Lumber prices have fallen below $1,000 per thousand board feet for the first time since March. Prices have now dropped 40 percent since May’s record high.
Prices peaked on May 10 at a little over $1,700 per thousand board feet.
Prices are still way up historically – around 175 percent over the past year. They are expected to remain elevated, at least for the near future.
The ramping up of U.S. lumber production is one reason for the drop, according to Domain Timber Advisors LLC, a subsidiary of Domain Capital Group. U.S. producers expanded production by 5 percent over the past year, with another 5 percent boost still coming.
It’s no secret that the skyrocketing cost of lumber has caused a crisis. The National Association of Home Builders says lumber price increases have added $36,000 to the average price of a new home since April 2020. They’ve also added $119 more a month to rent a new apartment.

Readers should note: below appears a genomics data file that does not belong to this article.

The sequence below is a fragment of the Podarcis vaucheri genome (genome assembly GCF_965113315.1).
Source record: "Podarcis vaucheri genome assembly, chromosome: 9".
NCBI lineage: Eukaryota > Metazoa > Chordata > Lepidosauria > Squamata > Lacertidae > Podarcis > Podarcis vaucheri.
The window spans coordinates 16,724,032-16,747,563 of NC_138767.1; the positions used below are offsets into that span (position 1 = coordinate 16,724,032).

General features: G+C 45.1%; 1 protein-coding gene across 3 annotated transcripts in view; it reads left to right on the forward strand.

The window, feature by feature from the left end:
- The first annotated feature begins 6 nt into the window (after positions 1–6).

47 percent of builders have opted to add price escalation clauses in sales and construction contracts.
Homebuilder confidence remains low. The NAHB had been lobbying the White House for intervention – specifically to temporarily remove the tariffs placed on Canadian softwood lumber. Instead, the White House moved to double tariffs.
The NAHB went to war on our website with the U.S. Lumber Coalition, a group of American lumber producers. Each group submitted an opinion article attacking the other.
The prices have also affected companies that work with hardwood.
“Hardwood lumber prices have been equally volatile with many products reaching all-time highs,” said Bo Hammond, hardwood sales manager for Collins Lumber. “The effects of the building recession in 2008-2010, the trade war of 2019, and then COVID in 2020 forced a capacity reduction in the hardwood industry from 14 billion board feet before the recession to approx. 7 billion board feet now.”
“Our cost of green lumber is up 45 percent in the last six months across grades and thicknesses,” said Michael Thornberry, VP of Powell Valley Millwork. “For an industry like ours where you can track back for decades and the price of lumber has been steady, we’re not accustomed to having these kinds of conversations (about price increases).”